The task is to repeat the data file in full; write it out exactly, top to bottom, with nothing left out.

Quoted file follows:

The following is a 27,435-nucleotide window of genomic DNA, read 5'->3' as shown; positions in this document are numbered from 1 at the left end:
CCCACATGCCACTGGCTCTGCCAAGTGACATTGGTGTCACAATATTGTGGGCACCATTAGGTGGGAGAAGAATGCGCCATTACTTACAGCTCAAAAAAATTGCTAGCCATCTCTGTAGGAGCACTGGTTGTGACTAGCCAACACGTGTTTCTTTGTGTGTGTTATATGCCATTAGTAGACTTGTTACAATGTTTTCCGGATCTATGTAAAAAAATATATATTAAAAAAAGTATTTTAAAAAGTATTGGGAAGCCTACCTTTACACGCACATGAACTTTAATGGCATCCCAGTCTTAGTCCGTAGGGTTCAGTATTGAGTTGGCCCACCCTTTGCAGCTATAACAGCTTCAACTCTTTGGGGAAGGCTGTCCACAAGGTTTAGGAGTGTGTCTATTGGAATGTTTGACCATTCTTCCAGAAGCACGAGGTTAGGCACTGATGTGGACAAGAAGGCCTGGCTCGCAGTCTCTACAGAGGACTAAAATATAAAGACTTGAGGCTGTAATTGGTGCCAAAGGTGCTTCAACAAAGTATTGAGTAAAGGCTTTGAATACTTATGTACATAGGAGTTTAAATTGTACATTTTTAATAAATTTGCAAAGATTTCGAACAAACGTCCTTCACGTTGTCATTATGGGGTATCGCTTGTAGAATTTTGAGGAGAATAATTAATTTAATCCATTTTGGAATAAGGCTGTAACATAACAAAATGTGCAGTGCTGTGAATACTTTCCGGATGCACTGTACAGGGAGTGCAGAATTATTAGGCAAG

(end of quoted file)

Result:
The following is a 27,435-nucleotide window of genomic DNA, read 5'->3' as shown; positions in this document are numbered from 1 at the left end:
CCCACATGCCACTGGCTCTGCCAAGTGACATTGGTGTCACAATATTGTGGGCACCATTAGGTGGGAGAAGAATGCGCCATTACTTACAGCTCAAAAAAATTGCTAGCCATCTCTGTAGGAGCACTGGTTGTGACTAGCCAACACGTGTTTCTTTGTGTGTGTTATATGCCATTAGTAGACTTGTTACAATGTTTTCCGGATCTATGTAAAAAAATATATATTAAAAAAAGTATTTTAAAAAGTATTGGGAAGCCTACCTTTACACGCACATGAACTTTAATGGCATCCCAGTCTTAGTCCGTAGGGTTCAGTATTGAGTTGGCCCACCCTTTGCAGCTATAACAGCTTCAACTCTTTGGGGAAGGCTGTCCACAAGGTTTAGGAGTGTGTCTATTGGAATGTTTGACCATTCTTCCAGAAGCACGAGGTTAGGCACTGATGTGGACAAGAAGGCCTGGCTCGCAGTCTCTACAGAGGACTAAAATATAAAGACTTGAGGCTGTAATTGGTGCCAAAGGTGCTTCAACAAAGTATTGAGTAAAGGCTTTGAATACTTATGTACATAGGAGTTTAAATTGTACATTTTTAATAAATTTGCAAAGATTTCGAACAAACGTCCTTCACGTTGTCATTATGGGGTATCGCTTGTAGAATTTTGAGGAGAATAATTAATTTAATCCATTTTGGAATAAGGCTGTAACATAACAAAATGTGCAGTGCTGTGAATACTTTCCGGATGCACTGTACAGGGAGTGCAGAATTATTAGGCAAG